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Lactate Potentiates Differentiation and Expansion of Cytotoxic T Cells

44 Pages Posted: 28 Jun 2019 Sneak Peek Status: Review Complete

See all articles by Helene Rundqvist

Helene Rundqvist

Karolinska Institutet - Department of Cell and Molecular Biology

Pedro Velica

Karolinska Institutet - Department of Cell and Molecular Biology

Laura Barbieri

Karolinska Institutet - Department of Cell and Molecular Biology

Paulo Gameiro

Francis Crick Institute

Pedro P. Cunha

University of Cambridge

Milos Gojkovic

Karolinska Institutet - Department of Cell and Molecular Biology

David Bargiela

University of Cambridge

Sara Mijwel

Karolinska Institutet - Department of Cell and Molecular Biology

Emil Ahlstedt

Karolinska Institutet - Department of Cell and Molecular Biology

Iosifina Foskolou

Karolinska Institutet - Department of Cell and Molecular Biology

Maria Victoria Ruiz-Perez

Karolinska Institutet - Department of Microbiology, Tumor and Cell Biology (MTC)

Marie Arsenian-Henriksson

Karolinska Institutet - Department of Microbiology, Tumor and Cell Biology (MTC)

Jernej Ule

University of Cambridge - MRC Laboratory of Molecular Biology

Arne Östman

Karolinska Institutet - Department of Oncology-Pathology

Randall S. Johnson

Karolinska Institutet - Department of Cell and Molecular Biology

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Abstract

Exercise has a wide range of systemic effects. In animal models, repeated exertion reduces malignant tumor progression, and clinically, exercise can improve outcome for cancer patients. The etiology of the effect of exercise on tumor progression is unclear, as are the cellular actors involved. We show here that exercise-induced reduction in tumor growth is dependent on CD8+ T cells and that lactate, which is produced at high levels during exertion, increases proliferative capacity and cytotoxicity of CD8+ T cells. We found that at elevated levels lactate is used as a fuel during T cell activation. We further found that daily injections of lactate into animals can reduce malignant tumor growth in a dose- and CD8+ T cell-dependent manner. These data demonstrate that lactate can act to enhance expansion of cytotoxic T cells and in so doing reduce cancer progression.

Keywords: Exercise, immunotherapy, Lactate, Metabolism

Suggested Citation

Rundqvist, Helene and Velica, Pedro and Barbieri, Laura and Gameiro, Paulo and Cunha, Pedro P. and Gojkovic, Milos and Bargiela, David and Mijwel, Sara and Ahlstedt, Emil and Foskolou, Iosifina and Ruiz-Perez, Maria Victoria and Arsenian-Henriksson, Marie and Ule, Jernej and Östman, Arne and Johnson, Randall S., Lactate Potentiates Differentiation and Expansion of Cytotoxic T Cells (June 28, 2019). CELL-METABOLISM-D-19-00670. Available at SSRN: https://ssrn.com/abstract=3411249 or http://dx.doi.org/10.2139/ssrn.3411249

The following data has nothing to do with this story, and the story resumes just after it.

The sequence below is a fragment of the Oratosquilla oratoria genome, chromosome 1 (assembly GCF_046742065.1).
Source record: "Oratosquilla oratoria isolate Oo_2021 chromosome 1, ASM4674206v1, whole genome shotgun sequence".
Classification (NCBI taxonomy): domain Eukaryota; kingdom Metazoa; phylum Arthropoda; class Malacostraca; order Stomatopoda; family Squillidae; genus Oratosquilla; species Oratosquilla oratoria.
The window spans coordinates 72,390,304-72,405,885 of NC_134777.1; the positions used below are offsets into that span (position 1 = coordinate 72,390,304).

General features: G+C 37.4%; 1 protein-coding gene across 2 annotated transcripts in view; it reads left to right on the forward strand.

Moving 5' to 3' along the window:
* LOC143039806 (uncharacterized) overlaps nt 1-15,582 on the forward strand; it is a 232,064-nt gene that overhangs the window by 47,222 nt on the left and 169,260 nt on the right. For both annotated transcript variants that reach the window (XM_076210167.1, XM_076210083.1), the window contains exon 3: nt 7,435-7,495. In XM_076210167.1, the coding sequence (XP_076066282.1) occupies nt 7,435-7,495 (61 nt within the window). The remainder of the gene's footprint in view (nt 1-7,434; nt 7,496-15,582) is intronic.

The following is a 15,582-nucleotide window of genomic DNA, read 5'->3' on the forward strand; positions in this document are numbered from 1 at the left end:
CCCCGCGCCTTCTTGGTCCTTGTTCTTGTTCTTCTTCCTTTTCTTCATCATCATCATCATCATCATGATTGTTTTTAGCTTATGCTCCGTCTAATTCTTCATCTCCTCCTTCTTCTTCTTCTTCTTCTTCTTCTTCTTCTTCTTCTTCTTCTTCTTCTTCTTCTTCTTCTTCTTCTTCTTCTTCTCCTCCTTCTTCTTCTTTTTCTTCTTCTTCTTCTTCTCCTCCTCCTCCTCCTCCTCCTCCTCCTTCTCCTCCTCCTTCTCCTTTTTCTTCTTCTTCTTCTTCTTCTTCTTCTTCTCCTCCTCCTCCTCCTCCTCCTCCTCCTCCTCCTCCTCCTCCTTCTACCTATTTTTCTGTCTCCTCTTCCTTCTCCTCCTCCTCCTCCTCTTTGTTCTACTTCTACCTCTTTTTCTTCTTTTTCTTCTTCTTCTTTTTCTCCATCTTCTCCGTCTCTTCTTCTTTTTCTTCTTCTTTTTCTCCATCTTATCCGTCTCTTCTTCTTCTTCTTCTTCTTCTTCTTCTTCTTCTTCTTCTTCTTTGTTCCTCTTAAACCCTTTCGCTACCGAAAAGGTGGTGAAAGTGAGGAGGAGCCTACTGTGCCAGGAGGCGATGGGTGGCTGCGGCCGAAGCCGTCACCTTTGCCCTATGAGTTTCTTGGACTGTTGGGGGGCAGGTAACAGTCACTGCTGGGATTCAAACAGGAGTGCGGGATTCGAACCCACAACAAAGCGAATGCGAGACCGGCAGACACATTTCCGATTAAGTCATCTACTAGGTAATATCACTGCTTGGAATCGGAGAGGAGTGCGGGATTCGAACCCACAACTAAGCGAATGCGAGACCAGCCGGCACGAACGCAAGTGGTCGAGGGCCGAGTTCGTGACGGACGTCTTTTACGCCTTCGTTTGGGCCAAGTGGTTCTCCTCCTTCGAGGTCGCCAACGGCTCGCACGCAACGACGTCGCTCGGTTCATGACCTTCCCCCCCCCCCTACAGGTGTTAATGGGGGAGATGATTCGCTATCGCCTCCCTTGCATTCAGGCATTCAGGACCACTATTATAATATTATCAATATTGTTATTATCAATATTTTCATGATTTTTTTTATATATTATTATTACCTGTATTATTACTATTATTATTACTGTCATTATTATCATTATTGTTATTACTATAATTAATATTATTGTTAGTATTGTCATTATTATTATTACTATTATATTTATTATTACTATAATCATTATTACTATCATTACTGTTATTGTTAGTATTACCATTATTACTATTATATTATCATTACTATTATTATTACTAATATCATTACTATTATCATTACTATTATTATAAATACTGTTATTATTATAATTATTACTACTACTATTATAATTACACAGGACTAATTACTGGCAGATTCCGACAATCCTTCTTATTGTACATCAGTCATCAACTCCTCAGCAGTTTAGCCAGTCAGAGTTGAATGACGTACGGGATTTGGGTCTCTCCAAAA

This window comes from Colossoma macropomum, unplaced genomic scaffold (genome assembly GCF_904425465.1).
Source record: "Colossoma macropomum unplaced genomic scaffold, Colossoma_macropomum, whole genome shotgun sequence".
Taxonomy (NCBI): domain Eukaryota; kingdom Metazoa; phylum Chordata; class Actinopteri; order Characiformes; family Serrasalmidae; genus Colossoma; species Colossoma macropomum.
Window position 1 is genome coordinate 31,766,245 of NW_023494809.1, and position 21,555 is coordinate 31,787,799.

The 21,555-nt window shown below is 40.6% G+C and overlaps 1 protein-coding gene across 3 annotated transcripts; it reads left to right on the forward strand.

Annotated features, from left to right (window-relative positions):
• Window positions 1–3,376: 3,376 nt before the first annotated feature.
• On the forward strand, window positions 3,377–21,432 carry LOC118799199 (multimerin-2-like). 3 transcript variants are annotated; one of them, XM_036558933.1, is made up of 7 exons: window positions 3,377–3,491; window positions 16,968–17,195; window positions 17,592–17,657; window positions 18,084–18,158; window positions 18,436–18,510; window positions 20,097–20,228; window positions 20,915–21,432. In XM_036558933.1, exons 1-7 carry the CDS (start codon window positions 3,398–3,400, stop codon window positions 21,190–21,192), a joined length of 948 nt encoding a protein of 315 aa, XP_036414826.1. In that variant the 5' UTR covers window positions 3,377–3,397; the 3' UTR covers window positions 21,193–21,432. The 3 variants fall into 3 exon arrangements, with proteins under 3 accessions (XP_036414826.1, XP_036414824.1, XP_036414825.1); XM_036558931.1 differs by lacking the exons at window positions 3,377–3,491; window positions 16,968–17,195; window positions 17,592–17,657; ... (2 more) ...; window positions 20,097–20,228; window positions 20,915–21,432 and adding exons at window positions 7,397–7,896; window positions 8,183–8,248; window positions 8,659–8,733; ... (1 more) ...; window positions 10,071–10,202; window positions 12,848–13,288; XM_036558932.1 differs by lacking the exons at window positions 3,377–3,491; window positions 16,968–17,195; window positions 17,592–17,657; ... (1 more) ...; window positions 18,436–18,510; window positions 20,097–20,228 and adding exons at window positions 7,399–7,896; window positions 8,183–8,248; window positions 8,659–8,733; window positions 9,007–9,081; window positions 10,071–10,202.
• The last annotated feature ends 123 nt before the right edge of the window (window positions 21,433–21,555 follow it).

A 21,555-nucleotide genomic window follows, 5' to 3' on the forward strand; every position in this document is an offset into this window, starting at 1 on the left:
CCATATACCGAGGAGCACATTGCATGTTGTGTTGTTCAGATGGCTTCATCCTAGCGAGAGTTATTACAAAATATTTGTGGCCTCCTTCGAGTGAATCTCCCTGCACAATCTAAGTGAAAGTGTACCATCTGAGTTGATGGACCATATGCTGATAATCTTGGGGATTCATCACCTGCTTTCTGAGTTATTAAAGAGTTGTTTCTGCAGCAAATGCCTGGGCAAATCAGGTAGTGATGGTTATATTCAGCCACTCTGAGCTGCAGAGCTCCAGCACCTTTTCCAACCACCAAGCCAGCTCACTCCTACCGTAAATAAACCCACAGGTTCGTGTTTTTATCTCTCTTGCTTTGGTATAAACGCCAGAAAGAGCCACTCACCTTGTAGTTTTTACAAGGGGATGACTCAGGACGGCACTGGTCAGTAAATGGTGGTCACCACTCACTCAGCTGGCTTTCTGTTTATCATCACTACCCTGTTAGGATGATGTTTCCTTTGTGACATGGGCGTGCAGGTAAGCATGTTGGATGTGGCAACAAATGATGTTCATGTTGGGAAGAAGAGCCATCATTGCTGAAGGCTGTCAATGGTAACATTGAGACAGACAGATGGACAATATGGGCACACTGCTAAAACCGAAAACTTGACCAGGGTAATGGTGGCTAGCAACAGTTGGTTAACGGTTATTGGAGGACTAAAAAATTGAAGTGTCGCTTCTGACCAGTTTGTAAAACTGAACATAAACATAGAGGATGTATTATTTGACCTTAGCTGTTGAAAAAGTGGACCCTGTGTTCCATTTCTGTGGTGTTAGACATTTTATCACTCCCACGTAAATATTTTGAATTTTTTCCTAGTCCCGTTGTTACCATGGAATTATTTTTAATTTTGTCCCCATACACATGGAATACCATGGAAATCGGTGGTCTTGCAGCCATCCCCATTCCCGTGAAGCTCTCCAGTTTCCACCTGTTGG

This is a paper under consideration at Cell Press and has not been peer-reviewed.

Helene Rundqvist

Karolinska Institutet - Department of Cell and Molecular Biology

Granits väg 4
SE-171 77 Stockholm, Stockholm 17171
Sweden

Pedro Velica

Karolinska Institutet - Department of Cell and Molecular Biology

Granits väg 4
SE-171 77 Stockholm, Stockholm 17171
Sweden

Laura Barbieri

Karolinska Institutet - Department of Cell and Molecular Biology

Granits väg 4
SE-171 77 Stockholm, Stockholm 17171
Sweden

Paulo Gameiro

Francis Crick Institute ( email )

1 Midland Road
London, NW1 1AT
United Kingdom

Pedro P. Cunha

University of Cambridge

Trinity Ln
Cambridge, CB2 1TN
United Kingdom

Milos Gojkovic

Karolinska Institutet - Department of Cell and Molecular Biology

Granits väg 4
SE-171 77 Stockholm, Stockholm 17171
Sweden

David Bargiela

University of Cambridge ( email )

Trinity Ln
Cambridge, CB2 1TN
United Kingdom

Sara Mijwel

Karolinska Institutet - Department of Cell and Molecular Biology

Granits väg 4
SE-171 77 Stockholm, Stockholm 17171
Sweden

Emil Ahlstedt

Karolinska Institutet - Department of Cell and Molecular Biology

Granits väg 4
SE-171 77 Stockholm, Stockholm 17171
Sweden

Iosifina Foskolou

Karolinska Institutet - Department of Cell and Molecular Biology

Granits väg 4
SE-171 77 Stockholm, Stockholm 17171
Sweden

Maria Victoria Ruiz-Perez

Karolinska Institutet - Department of Microbiology, Tumor and Cell Biology (MTC)

Solnavägen 9
Solna, 171 65
Sweden

Marie Arsenian-Henriksson

Karolinska Institutet - Department of Microbiology, Tumor and Cell Biology (MTC)

Solnavägen 9
Solna, 171 65
Sweden

Jernej Ule

University of Cambridge - MRC Laboratory of Molecular Biology ( email )

Cambridge Biomedical Campus
Francis Crick Avenue
Cambridge, CB2 0QH
United Kingdom

Arne Östman

Karolinska Institutet - Department of Oncology-Pathology

171 16 Stockholm
Sweden

Randall S. Johnson (Contact Author)

Karolinska Institutet - Department of Cell and Molecular Biology ( email )

Granits väg 4
SE-171 77 Stockholm, Stockholm 17171
Sweden

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